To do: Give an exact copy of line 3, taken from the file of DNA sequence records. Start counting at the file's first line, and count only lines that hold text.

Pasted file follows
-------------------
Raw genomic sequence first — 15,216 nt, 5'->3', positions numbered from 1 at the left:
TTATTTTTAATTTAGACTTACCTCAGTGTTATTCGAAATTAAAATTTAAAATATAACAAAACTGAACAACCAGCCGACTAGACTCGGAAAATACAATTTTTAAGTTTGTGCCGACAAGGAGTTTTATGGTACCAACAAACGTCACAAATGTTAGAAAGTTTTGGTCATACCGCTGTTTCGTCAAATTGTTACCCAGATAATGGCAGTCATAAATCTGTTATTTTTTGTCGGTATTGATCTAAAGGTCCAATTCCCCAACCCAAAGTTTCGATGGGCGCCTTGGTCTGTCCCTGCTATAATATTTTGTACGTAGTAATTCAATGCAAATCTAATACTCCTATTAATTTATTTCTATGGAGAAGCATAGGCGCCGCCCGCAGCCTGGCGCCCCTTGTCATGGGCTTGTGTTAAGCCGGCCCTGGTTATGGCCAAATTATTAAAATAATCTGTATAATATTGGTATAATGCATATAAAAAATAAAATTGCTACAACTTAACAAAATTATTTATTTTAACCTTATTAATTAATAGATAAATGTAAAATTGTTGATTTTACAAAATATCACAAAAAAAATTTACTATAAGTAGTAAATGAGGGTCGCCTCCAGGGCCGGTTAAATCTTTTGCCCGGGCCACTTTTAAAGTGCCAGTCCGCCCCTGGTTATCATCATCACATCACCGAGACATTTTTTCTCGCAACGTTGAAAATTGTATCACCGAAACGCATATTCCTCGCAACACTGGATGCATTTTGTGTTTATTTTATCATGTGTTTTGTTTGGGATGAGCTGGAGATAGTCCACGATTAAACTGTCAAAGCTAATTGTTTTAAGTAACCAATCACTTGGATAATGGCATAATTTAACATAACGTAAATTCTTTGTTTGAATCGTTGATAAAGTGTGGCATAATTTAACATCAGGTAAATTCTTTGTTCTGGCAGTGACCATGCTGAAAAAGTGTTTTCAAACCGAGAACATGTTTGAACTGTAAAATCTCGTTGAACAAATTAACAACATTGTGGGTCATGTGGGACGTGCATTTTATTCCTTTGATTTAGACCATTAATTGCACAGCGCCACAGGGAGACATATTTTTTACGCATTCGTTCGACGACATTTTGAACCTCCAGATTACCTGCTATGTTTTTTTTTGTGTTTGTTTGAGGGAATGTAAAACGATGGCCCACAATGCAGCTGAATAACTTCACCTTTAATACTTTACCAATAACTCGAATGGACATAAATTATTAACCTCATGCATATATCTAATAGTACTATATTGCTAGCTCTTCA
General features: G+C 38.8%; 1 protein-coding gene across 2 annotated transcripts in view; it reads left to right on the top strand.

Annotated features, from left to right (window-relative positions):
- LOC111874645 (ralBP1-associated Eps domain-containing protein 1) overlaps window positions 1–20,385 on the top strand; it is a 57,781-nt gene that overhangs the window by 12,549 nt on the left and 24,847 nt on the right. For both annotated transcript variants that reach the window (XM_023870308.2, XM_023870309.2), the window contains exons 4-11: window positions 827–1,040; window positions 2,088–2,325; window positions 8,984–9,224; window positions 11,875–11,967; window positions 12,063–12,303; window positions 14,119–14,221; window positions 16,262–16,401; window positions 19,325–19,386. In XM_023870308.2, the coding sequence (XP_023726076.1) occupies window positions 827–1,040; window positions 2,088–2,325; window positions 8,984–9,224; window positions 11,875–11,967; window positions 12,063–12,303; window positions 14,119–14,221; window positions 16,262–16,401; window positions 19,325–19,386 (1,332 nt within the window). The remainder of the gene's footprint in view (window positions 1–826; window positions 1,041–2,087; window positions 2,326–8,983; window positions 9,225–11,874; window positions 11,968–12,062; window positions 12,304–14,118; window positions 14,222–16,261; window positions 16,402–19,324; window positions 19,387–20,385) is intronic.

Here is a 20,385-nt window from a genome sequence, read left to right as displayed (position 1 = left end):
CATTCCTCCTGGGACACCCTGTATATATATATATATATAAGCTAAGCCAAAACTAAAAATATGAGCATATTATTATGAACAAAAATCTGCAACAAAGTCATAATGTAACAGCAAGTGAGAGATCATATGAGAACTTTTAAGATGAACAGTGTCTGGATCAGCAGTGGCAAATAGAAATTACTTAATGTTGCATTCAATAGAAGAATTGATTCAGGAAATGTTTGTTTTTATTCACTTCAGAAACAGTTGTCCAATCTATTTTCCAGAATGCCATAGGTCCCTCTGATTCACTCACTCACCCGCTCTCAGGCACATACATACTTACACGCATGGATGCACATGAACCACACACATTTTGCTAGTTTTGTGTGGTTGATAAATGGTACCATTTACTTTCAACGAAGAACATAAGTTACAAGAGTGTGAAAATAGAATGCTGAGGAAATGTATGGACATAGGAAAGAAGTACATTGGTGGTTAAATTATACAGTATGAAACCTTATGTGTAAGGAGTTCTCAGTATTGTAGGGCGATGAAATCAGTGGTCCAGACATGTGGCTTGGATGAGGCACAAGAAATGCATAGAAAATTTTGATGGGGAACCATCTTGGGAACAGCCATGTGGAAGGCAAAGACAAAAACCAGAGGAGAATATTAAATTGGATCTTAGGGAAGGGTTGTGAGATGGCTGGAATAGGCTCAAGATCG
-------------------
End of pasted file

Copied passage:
General features: G+C 38.8%; 1 protein-coding gene across 2 annotated transcripts in view; it reads left to right on the top strand.